What sets Australia aside in the world of competitive clinical trials?

For a country of less than 30 million people, Australia has always punched above its weight in the medical field, boasting a world-class research infrastructure, state-of-the-art facilities and equipment, as well as a highly trained and experienced clinical and research workforce.

This has led to over 1200 medical technology and pharmaceutical companies employing over 68,000 people across the country.

But how did we get here, and how can we make sure we maintain our status? Australian Clinical Trials Alliance COO, Dino Cercarelli, says there are a multitude of factors ensuring Australia is part of any trial conversation, in particular our strong multicultural community.

ACTA's Dino Cercarelli “Australia offers an ethnically diverse participant pool with 30% of the Australian population born overseas. A stable socio-political environment that supports constancy from recruitment right through the treatment, analysis and evaluation phases,” Mr Cercarelli said.

“Clinical trials in Australia follow recognised international standards of conduct, ensuring confidence and recognition of scientific conclusions reached. Local regulatory regimes are pragmatic and efficient, and the government provides support structures while encouraging industry investment.”

To ensure competitiveness, the Australian Government offers up to 43.5 per cent R&D tax incentives – which is up to 60 per cent cheaper than the US.

But for these incentives, could more potentially be done at the bureaucratic level?

“Cost efficiency certainly impacts Australia’s competitiveness in the international clinical trials landscape, and a range of government-led measures can increase competitiveness by further supporting research capacities, as well as pharmaceutical and biotechnology industry investments,” said Mr Cercarelli.

“The Australian Government is running a number of initiatives to strengthen clinical trial processes and healthcare access across Australia. Efforts that are already underway include the National One Stop Shop, HeSANDA, the National Clinical Trials Governance Framework and the Australian Teletrials Program.”

“The National Clinical Trials Governance Framework and the National One Stop Shop, once implemented, will improve time to trial start-up, workforce capacity and engagement with sponsors.”

ACTA is acutely aware of how important their role is to act as a conduit for the many parts of clinical trial activity in this sector.

Trial activities in Australia are supported by 50+ clinical trial networks (CTNs), 20 coordinating centres (CCs) and almost 100 clinical quality registries (CQRs). The Australian Clinical Trials Alliance (ACTA) was formed to support and promote CTNs, CCs and CQRs, and connect clinical researchers with governments, health care policymakers and consumers in the clinical trials space across the Australian health system.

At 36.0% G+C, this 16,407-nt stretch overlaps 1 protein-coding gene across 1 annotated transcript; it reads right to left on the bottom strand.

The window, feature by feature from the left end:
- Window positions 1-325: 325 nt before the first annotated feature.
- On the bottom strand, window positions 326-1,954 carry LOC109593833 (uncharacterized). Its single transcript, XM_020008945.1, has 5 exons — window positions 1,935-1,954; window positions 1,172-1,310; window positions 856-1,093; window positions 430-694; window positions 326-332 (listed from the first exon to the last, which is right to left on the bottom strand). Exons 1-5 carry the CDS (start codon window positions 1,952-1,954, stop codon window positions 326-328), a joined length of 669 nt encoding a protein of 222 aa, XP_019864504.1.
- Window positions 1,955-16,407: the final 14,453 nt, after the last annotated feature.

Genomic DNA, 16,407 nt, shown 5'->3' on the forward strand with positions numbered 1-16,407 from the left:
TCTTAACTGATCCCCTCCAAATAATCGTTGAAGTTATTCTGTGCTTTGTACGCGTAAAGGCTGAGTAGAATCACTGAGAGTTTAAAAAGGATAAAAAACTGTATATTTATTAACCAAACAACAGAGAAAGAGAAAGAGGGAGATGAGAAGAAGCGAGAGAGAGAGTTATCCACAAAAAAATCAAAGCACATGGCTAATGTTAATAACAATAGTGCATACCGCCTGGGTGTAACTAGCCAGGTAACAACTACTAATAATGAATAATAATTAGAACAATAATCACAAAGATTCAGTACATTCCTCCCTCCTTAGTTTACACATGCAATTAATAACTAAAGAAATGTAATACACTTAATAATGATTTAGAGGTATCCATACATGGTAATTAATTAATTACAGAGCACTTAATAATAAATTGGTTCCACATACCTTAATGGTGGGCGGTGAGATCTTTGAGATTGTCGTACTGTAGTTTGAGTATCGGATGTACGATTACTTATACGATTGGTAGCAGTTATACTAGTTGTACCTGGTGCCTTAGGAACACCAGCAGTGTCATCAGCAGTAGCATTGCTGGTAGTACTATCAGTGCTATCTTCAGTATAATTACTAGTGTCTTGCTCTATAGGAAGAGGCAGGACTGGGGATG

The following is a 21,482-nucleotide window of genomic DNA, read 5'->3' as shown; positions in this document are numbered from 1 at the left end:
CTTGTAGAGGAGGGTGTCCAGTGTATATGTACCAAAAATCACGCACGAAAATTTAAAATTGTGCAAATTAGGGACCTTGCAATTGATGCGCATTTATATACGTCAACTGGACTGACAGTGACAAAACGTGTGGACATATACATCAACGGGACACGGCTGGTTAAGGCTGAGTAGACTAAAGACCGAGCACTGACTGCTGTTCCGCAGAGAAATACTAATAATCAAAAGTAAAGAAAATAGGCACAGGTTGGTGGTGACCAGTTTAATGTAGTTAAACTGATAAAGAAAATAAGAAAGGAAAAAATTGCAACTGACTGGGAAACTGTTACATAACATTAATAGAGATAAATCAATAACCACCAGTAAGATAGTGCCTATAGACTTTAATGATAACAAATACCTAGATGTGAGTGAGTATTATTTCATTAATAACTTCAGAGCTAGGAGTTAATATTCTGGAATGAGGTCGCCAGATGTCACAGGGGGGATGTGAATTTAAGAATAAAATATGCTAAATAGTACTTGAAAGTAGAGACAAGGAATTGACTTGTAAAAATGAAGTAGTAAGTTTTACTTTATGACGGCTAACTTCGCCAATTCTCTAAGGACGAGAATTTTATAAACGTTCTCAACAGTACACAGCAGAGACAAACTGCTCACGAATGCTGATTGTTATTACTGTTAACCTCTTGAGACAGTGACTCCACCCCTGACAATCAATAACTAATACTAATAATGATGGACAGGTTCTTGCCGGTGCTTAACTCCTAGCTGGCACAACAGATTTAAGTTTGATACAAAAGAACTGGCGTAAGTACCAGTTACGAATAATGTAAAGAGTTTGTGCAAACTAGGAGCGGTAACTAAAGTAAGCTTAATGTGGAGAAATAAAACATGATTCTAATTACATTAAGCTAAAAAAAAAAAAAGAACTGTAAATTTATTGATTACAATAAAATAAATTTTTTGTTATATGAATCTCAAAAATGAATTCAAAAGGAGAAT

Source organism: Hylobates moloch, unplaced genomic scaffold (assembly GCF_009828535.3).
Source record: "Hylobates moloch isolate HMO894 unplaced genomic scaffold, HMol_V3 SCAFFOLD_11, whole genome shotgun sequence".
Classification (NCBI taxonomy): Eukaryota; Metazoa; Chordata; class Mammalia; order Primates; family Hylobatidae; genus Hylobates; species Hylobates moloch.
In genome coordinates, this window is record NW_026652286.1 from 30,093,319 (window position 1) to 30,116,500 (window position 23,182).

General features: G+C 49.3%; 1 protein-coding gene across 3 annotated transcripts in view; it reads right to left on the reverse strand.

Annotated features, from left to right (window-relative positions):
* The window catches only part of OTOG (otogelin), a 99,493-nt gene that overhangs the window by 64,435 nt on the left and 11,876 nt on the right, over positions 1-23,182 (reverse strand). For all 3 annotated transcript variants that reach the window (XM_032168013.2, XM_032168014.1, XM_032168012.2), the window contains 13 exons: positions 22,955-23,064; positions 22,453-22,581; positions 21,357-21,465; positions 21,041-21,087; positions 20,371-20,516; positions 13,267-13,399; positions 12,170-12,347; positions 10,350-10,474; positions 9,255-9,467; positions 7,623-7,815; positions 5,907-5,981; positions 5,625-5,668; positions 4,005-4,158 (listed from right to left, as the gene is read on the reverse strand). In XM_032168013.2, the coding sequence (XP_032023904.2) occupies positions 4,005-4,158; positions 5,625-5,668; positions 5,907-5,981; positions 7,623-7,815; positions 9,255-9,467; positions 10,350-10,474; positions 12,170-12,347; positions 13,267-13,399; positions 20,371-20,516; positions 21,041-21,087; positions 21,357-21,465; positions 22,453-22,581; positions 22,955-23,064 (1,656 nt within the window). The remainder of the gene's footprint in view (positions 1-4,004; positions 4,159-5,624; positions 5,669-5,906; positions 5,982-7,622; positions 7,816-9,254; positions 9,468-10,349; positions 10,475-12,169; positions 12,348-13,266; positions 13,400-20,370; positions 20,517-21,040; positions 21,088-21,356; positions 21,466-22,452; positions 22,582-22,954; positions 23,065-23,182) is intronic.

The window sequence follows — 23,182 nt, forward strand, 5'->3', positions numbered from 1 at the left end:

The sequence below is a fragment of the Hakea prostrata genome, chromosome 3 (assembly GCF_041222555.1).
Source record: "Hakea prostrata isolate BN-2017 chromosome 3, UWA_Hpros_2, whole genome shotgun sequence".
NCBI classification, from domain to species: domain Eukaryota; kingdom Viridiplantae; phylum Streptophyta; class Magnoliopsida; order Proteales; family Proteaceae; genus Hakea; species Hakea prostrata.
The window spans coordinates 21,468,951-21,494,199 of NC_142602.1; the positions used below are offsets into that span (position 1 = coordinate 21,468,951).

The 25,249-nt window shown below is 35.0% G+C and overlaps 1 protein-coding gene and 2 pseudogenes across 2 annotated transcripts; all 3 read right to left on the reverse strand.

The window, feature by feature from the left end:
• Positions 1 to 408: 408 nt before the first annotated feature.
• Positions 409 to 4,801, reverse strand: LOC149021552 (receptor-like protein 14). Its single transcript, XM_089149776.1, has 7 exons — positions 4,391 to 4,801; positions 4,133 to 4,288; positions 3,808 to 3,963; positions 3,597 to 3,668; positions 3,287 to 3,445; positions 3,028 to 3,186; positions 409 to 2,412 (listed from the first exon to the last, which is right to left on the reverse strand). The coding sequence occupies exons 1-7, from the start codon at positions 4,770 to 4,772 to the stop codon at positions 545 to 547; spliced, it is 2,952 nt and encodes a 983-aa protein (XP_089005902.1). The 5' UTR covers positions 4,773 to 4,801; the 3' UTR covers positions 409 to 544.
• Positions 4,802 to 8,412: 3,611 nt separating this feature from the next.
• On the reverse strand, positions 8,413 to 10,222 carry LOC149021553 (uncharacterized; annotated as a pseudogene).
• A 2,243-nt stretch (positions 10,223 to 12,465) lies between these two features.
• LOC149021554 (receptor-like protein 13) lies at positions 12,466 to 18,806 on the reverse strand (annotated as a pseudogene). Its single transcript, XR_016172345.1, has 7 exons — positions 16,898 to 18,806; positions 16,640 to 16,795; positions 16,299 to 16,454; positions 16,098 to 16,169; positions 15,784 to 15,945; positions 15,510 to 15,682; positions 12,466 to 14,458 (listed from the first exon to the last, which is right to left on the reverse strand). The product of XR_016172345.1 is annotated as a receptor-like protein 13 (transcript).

But in addition to hospital-based care models in metropolitan areas, Australia also supports access to regional, rural, and remote communities via rural general practice research networks and telehealth-based care.

One example is The Australian Teletrials Program: a $75.2million government funded initiative that aims to establish greater access to clinical trials by connecting smaller, rural based care centres to primary clinical trial sites via telehealth. ACTA supports the Australian Teletrials Program by delivering capacity building and education opportunities for Clinical Trial Networks and Coordinating Centres to assist the rollout of Teletrials across regional, rural and remote sites and across all therapeutic areas.

Additionally, there are targeted funding rounds with additional focus on activities for rural, regional and remote Australians, as well as promoting the equity and inclusion of First Nations People living outside metropolitan centres.

But the question must be asked, given all this, how strong exactly is Australia in such a competitive global market? The answer is, very.

Based on data from The Association of the British Pharmaceutical Industry, Australia ranks 3rd in the world for Phase I trials, 4th in the world for Phase II trials and 11th in the world for Phase III trials.

Australia is highly competitive in its research facilities and workforce, and aligns to international regulatory frameworks and ethics committees, instilling confidence in its research results worldwide.

Importantly, Government funding and support is strong, led by the National Health and Medical Research Council (NHMRC) as the Australian Government’s primary health and medical research funding agency, that promotes various initiatives, for instance the Medical Research Future Fund (MRFF): a $20 billion long-term investment supporting health and medical research.

For all these benefits, there are two keys in ACTA’s mind to ensure Australia stays near the top. Firstly, to continue to promote awareness and education of the public, healthcare professionals and decision makers about the benefits of clinical trials in health care, which contribute to increased participation, engagement, and better health outcomes. Secondly, embedding clinical trials into the health system to better support evidence-based care.

“In 2024, we are pursuing activities to connect our members and the broader investigator-initiated trial sector with governments, healthcare policymakers and consumers to streamline and support the conduct of and access to clinical trials across the Australian health system,” Mr Cercarelli said.

“ACTA is pursuing the development, and implementation of national frameworks to expand the capacity, capability and effectiveness of the clinical trial landscape in Australia.”